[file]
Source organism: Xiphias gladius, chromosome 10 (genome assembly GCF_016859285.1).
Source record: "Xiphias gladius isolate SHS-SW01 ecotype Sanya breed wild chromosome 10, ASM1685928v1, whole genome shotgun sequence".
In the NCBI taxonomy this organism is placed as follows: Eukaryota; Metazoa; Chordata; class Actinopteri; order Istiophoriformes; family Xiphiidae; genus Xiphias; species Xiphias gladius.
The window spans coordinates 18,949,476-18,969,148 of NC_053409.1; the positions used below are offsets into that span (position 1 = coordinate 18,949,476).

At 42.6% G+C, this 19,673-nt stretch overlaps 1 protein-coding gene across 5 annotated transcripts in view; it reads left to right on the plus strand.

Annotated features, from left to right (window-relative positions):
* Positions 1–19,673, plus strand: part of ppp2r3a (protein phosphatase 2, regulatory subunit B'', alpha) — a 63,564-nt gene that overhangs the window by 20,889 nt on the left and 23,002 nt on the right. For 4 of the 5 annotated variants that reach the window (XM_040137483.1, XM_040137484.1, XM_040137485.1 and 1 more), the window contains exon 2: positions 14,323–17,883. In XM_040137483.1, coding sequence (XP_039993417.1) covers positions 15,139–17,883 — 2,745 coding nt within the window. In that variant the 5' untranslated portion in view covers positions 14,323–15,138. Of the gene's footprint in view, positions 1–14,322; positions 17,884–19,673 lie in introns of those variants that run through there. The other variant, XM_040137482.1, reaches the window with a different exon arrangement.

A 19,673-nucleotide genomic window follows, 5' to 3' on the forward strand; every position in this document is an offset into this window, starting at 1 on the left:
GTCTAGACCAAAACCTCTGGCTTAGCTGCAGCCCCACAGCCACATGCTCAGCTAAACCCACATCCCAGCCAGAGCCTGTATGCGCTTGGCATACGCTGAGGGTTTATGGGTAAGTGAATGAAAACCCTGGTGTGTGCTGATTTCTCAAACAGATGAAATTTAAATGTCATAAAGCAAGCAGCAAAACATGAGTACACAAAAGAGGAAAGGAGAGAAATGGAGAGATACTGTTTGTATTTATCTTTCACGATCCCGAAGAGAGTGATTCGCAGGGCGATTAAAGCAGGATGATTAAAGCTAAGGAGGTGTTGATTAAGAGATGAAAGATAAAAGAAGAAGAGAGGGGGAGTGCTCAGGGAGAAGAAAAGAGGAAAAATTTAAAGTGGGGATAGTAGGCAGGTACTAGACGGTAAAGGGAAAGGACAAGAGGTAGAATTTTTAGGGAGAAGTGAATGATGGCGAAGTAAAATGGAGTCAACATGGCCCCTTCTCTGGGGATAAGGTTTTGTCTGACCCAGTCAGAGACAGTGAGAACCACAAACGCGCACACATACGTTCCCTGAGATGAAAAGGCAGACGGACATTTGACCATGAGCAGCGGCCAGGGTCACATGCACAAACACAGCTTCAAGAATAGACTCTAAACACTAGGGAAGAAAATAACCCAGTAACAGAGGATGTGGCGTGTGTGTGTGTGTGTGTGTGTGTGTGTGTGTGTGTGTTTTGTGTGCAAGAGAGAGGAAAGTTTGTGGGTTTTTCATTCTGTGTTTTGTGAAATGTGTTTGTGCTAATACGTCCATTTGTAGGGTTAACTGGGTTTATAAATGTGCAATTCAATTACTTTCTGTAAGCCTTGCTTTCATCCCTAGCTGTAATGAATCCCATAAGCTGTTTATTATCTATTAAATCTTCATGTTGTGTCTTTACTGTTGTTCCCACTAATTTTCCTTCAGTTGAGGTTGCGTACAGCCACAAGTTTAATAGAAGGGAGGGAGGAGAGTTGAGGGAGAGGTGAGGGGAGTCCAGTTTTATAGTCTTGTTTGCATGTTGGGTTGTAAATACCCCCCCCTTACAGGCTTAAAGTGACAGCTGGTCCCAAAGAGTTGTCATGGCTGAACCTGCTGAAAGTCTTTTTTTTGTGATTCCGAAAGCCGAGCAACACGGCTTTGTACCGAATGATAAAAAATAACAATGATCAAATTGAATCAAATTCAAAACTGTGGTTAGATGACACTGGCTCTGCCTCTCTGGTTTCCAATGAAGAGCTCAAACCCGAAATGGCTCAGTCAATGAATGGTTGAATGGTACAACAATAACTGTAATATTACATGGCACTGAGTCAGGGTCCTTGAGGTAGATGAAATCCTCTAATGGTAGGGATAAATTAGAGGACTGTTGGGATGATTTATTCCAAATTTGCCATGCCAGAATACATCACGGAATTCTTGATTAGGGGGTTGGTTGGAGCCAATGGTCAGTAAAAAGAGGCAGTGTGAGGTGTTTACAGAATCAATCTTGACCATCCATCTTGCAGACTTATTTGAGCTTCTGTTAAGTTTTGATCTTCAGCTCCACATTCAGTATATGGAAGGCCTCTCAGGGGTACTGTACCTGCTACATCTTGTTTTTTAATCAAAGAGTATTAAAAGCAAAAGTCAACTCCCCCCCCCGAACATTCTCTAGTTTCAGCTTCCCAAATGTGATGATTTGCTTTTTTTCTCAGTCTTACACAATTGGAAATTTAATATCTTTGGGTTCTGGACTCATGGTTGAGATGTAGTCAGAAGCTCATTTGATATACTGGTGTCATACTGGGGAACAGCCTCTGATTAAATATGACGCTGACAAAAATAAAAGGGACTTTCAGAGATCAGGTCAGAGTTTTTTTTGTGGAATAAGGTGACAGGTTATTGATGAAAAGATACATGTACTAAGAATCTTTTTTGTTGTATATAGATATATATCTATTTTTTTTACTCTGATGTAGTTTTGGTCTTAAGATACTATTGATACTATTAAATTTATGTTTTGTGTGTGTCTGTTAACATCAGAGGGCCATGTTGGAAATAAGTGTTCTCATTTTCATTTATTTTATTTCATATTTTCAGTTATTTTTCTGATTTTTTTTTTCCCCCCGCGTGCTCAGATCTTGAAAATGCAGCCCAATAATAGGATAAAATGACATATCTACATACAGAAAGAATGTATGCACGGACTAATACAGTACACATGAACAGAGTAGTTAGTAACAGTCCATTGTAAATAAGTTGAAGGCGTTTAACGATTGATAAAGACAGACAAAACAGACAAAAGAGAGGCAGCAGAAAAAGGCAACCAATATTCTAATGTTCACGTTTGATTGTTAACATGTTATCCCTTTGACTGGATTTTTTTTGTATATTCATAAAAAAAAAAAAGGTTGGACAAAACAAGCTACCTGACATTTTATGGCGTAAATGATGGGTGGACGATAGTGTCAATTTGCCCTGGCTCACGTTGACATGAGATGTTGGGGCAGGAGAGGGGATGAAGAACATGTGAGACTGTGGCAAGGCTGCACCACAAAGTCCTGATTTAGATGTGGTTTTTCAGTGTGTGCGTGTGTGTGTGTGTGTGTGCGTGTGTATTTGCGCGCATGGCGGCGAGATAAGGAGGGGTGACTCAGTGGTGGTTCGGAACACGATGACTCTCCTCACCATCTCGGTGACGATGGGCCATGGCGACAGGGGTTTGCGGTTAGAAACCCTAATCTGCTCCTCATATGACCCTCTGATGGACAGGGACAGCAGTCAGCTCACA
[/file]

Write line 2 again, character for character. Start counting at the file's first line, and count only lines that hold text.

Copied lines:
Source record: "Xiphias gladius isolate SHS-SW01 ecotype Sanya breed wild chromosome 10, ASM1685928v1, whole genome shotgun sequence".